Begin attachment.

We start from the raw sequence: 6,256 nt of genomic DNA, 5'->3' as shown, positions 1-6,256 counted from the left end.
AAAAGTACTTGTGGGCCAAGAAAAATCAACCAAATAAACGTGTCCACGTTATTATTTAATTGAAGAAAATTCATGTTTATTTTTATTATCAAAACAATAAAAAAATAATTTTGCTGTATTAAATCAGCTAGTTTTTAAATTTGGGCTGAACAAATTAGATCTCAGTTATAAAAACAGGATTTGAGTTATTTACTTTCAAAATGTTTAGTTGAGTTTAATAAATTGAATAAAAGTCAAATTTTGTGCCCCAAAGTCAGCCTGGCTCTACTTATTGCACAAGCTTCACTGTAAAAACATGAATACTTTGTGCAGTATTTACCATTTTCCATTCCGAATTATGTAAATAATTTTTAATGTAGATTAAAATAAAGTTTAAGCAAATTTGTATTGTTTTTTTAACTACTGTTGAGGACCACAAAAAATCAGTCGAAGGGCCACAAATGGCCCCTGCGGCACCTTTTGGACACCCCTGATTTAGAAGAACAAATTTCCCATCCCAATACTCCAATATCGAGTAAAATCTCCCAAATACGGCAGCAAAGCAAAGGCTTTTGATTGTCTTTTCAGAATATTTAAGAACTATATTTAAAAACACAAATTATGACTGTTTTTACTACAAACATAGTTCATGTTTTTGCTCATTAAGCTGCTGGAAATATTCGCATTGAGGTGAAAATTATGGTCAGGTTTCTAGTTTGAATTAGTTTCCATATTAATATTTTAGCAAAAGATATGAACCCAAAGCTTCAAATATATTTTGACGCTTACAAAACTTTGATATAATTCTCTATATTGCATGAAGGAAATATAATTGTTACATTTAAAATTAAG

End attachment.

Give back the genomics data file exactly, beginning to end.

We start from the raw sequence: 6,256 nt of genomic DNA, 5'->3' as shown, positions 1-6,256 counted from the left end.
AAAAGTACTTGTGGGCCAAGAAAAATCAACCAAATAAACGTGTCCACGTTATTATTTAATTGAAGAAAATTCATGTTTATTTTTATTATCAAAACAATAAAAAAATAATTTTGCTGTATTAAATCAGCTAGTTTTTAAATTTGGGCTGAACAAATTAGATCTCAGTTATAAAAACAGGATTTGAGTTATTTACTTTCAAAATGTTTAGTTGAGTTTAATAAATTGAATAAAAGTCAAATTTTGTGCCCCAAAGTCAGCCTGGCTCTACTTATTGCACAAGCTTCACTGTAAAAACATGAATACTTTGTGCAGTATTTACCATTTTCCATTCCGAATTATGTAAATAATTTTTAATGTAGATTAAAATAAAGTTTAAGCAAATTTGTATTGTTTTTTTAACTACTGTTGAGGACCACAAAAAATCAGTCGAAGGGCCACAAATGGCCCCTGCGGCACCTTTTGGACACCCCTGATTTAGAAGAACAAATTTCCCATCCCAATACTCCAATATCGAGTAAAATCTCCCAAATACGGCAGCAAAGCAAAGGCTTTTGATTGTCTTTTCAGAATATTTAAGAACTATATTTAAAAACACAAATTATGACTGTTTTTACTACAAACATAGTTCATGTTTTTGCTCATTAAGCTGCTGGAAATATTCGCATTGAGGTGAAAATTATGGTCAGGTTTCTAGTTTGAATTAGTTTCCATATTAATATTTTAGCAAAAGATATGAACCCAAAGCTTCAAATATATTTTGACGCTTACAAAACTTTGATATAATTCTCTATATTGCATGAAGGAAATATAATTGTTACATTTAAAATTAAG